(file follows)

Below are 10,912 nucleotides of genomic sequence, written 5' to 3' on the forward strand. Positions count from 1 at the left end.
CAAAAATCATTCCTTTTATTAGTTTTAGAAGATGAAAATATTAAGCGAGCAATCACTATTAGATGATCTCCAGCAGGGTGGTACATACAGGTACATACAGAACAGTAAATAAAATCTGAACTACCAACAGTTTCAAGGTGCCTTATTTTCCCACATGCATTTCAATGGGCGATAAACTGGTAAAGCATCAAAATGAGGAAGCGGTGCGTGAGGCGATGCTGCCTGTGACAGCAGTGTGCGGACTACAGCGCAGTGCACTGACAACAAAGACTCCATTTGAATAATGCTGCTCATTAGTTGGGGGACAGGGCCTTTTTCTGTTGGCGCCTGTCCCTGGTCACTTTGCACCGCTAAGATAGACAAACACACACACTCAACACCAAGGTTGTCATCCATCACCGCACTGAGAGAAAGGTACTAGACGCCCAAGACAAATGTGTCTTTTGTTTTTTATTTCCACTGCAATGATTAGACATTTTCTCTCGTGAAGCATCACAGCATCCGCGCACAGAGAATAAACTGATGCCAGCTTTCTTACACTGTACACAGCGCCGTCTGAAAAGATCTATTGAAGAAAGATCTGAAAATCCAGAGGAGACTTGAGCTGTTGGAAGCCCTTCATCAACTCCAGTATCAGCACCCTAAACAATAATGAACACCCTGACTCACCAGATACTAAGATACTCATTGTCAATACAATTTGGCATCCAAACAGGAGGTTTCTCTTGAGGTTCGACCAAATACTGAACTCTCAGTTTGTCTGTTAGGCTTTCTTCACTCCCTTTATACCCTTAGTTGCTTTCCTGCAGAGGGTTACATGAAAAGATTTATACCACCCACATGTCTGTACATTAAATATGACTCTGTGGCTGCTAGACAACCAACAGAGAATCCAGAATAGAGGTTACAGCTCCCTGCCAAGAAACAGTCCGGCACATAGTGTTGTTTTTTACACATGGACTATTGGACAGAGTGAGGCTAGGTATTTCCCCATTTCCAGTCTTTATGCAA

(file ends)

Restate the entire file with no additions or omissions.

Below are 10,912 nucleotides of genomic sequence, written 5' to 3' on the forward strand. Positions count from 1 at the left end.
CAAAAATCATTCCTTTTATTAGTTTTAGAAGATGAAAATATTAAGCGAGCAATCACTATTAGATGATCTCCAGCAGGGTGGTACATACAGGTACATACAGAACAGTAAATAAAATCTGAACTACCAACAGTTTCAAGGTGCCTTATTTTCCCACATGCATTTCAATGGGCGATAAACTGGTAAAGCATCAAAATGAGGAAGCGGTGCGTGAGGCGATGCTGCCTGTGACAGCAGTGTGCGGACTACAGCGCAGTGCACTGACAACAAAGACTCCATTTGAATAATGCTGCTCATTAGTTGGGGGACAGGGCCTTTTTCTGTTGGCGCCTGTCCCTGGTCACTTTGCACCGCTAAGATAGACAAACACACACACTCAACACCAAGGTTGTCATCCATCACCGCACTGAGAGAAAGGTACTAGACGCCCAAGACAAATGTGTCTTTTGTTTTTTATTTCCACTGCAATGATTAGACATTTTCTCTCGTGAAGCATCACAGCATCCGCGCACAGAGAATAAACTGATGCCAGCTTTCTTACACTGTACACAGCGCCGTCTGAAAAGATCTATTGAAGAAAGATCTGAAAATCCAGAGGAGACTTGAGCTGTTGGAAGCCCTTCATCAACTCCAGTATCAGCACCCTAAACAATAATGAACACCCTGACTCACCAGATACTAAGATACTCATTGTCAATACAATTTGGCATCCAAACAGGAGGTTTCTCTTGAGGTTCGACCAAATACTGAACTCTCAGTTTGTCTGTTAGGCTTTCTTCACTCCCTTTATACCCTTAGTTGCTTTCCTGCAGAGGGTTACATGAAAAGATTTATACCACCCACATGTCTGTACATTAAATATGACTCTGTGGCTGCTAGACAACCAACAGAGAATCCAGAATAGAGGTTACAGCTCCCTGCCAAGAAACAGTCCGGCACATAGTGTTGTTTTTTACACATGGACTATTGGACAGAGTGAGGCTAGGTATTTCCCCATTTCCAGTCTTTATGCAA